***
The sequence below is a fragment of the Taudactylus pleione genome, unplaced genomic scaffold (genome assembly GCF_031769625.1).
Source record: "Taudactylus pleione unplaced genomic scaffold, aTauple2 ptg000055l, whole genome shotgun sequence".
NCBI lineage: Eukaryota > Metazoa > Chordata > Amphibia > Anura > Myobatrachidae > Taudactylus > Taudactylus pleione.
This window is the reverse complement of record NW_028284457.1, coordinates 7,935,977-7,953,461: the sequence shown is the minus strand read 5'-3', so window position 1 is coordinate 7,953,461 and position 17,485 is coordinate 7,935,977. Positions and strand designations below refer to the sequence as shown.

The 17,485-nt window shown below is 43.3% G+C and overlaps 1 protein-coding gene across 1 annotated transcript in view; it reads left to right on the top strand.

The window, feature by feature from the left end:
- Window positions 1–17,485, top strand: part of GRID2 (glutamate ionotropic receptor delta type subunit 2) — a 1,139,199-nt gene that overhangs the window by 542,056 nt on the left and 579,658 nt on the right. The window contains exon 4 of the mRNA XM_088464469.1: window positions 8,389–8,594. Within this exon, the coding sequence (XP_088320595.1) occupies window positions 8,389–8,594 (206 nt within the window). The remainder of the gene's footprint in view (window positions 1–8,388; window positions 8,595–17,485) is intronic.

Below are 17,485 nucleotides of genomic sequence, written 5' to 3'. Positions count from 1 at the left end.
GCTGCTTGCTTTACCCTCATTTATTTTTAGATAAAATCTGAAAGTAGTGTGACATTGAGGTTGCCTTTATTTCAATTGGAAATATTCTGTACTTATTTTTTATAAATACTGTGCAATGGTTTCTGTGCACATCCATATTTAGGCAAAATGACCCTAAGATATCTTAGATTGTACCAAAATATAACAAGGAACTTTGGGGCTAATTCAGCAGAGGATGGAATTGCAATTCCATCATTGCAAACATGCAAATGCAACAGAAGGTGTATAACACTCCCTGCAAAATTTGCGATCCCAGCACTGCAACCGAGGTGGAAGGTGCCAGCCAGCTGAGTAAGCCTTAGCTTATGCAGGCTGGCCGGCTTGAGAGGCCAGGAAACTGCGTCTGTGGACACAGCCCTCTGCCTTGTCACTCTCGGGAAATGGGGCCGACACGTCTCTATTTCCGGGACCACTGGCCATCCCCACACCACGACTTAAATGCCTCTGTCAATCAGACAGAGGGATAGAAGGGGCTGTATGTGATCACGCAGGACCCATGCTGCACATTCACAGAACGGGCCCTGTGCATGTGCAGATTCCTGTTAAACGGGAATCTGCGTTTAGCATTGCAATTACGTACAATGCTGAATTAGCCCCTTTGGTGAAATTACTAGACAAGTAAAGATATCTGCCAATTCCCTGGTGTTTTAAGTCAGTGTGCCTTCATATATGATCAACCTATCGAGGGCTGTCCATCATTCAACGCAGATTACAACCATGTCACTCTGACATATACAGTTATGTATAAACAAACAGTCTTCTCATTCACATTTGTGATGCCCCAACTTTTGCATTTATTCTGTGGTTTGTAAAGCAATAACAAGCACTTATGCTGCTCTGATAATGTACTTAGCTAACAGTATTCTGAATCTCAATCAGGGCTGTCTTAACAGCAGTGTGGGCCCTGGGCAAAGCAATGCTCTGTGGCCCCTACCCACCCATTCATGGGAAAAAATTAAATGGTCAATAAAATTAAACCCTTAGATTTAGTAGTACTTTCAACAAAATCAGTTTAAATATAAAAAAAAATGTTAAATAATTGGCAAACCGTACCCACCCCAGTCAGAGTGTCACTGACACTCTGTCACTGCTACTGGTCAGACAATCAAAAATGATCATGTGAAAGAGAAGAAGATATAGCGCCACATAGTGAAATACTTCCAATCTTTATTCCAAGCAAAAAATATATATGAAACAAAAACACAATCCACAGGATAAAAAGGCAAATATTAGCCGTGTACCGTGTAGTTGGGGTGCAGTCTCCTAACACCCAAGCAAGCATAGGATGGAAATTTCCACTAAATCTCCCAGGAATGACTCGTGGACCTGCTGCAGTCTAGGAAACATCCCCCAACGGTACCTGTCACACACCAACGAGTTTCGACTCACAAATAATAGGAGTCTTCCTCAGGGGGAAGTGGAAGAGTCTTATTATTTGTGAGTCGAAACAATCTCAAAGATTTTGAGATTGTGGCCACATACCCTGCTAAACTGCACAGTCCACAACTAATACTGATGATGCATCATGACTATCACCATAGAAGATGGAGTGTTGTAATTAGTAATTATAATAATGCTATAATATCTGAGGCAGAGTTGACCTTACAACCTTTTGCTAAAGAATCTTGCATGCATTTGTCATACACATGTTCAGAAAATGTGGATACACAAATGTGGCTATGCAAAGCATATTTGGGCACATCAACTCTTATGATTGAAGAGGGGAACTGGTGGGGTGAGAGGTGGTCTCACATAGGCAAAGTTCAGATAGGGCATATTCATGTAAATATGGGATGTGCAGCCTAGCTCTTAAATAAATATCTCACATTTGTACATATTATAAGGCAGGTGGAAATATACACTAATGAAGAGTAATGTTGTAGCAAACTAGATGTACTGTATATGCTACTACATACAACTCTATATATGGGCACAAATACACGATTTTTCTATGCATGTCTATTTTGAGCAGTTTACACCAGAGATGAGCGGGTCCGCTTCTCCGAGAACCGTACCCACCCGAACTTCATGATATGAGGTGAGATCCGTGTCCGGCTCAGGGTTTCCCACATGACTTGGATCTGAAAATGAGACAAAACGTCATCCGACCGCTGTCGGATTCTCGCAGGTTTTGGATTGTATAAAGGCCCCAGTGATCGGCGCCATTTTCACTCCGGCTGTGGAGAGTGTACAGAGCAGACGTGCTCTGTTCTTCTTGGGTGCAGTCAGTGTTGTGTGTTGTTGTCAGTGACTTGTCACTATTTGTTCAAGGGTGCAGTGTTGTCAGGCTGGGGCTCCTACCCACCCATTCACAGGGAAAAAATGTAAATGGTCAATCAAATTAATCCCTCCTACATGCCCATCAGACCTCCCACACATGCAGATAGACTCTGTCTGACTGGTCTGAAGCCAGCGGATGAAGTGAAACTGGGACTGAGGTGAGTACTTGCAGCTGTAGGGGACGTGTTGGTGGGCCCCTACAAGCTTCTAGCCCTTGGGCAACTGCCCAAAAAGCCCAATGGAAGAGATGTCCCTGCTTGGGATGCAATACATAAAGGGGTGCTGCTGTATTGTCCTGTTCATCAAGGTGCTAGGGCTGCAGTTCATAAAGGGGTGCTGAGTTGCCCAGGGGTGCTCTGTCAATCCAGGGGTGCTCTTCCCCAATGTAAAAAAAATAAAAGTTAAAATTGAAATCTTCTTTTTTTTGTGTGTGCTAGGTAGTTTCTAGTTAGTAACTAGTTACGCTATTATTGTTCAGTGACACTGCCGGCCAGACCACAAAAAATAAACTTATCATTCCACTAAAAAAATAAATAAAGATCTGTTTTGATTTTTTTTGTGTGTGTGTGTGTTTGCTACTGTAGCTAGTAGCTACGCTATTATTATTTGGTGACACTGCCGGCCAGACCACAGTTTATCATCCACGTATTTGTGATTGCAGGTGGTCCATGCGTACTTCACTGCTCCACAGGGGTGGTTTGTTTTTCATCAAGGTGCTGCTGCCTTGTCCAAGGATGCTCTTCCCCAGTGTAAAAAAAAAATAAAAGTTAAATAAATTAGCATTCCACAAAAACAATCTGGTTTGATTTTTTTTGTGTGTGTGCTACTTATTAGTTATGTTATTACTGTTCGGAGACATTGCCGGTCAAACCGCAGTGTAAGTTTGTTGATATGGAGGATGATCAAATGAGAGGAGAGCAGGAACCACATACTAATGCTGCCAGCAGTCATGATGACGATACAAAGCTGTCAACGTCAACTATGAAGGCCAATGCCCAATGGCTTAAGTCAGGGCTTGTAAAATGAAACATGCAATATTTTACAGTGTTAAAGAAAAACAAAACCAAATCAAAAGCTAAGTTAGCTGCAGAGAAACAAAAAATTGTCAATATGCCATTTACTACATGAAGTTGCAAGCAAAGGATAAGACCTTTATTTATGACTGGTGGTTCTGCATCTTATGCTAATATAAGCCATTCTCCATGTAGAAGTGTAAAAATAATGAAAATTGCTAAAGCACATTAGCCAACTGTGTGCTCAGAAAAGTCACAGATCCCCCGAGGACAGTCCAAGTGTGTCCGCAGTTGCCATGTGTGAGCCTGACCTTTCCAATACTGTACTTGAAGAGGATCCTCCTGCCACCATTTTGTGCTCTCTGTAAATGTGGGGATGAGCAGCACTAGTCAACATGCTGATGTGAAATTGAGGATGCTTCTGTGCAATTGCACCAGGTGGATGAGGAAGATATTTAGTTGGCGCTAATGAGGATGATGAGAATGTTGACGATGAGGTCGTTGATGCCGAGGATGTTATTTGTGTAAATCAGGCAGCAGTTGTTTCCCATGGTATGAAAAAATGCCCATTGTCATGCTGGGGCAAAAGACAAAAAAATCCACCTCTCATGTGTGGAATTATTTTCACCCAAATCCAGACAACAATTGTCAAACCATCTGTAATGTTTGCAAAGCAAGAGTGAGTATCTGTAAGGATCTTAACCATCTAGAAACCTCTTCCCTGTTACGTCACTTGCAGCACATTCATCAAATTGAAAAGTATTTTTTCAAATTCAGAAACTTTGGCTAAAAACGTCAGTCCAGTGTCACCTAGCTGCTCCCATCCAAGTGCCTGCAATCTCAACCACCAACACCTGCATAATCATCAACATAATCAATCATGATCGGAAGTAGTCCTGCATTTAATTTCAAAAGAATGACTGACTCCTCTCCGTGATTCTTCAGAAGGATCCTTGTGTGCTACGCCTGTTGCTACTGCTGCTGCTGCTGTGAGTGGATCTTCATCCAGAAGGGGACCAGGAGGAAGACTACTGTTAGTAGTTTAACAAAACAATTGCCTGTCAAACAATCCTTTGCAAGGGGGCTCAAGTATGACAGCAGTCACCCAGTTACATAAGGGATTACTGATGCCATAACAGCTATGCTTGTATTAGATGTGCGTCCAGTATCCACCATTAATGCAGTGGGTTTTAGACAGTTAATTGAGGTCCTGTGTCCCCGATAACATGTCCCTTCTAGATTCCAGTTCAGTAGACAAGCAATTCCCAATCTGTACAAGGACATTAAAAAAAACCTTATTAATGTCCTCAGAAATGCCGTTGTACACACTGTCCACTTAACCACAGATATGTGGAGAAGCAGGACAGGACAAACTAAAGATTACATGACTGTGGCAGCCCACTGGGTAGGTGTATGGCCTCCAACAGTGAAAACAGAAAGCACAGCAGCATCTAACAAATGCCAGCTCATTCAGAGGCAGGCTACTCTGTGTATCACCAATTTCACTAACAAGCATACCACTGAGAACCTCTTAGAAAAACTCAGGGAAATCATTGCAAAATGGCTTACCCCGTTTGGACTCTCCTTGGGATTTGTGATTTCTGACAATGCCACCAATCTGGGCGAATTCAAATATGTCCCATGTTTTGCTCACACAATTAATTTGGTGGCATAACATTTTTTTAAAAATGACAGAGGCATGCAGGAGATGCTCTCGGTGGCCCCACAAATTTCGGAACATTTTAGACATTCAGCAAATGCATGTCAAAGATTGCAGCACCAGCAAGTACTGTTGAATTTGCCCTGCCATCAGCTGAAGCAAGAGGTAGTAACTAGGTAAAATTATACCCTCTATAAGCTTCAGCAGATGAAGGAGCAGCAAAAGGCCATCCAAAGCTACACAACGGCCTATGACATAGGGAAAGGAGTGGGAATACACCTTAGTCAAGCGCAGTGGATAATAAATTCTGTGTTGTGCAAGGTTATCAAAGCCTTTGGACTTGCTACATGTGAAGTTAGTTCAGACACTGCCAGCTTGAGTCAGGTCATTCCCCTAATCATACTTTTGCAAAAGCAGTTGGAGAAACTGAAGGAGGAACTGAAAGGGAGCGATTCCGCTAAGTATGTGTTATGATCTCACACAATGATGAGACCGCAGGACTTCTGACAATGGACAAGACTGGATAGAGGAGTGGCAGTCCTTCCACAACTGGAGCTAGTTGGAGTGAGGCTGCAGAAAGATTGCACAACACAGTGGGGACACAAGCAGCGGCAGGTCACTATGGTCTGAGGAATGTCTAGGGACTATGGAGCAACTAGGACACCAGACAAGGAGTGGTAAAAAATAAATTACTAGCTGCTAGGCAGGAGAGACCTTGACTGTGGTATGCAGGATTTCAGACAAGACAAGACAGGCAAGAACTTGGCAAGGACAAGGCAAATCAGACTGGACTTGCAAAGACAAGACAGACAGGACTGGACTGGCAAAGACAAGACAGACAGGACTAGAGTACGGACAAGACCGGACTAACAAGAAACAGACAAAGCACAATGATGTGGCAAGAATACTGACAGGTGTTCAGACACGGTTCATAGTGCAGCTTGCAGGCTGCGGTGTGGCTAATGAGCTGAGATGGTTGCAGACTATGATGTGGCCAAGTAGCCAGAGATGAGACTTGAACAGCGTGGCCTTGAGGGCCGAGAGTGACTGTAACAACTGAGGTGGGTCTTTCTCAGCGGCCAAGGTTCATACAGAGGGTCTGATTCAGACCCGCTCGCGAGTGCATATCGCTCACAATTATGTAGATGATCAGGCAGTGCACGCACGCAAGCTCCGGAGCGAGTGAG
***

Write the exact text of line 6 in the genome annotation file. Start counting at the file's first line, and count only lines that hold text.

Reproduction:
The window, feature by feature from the left end: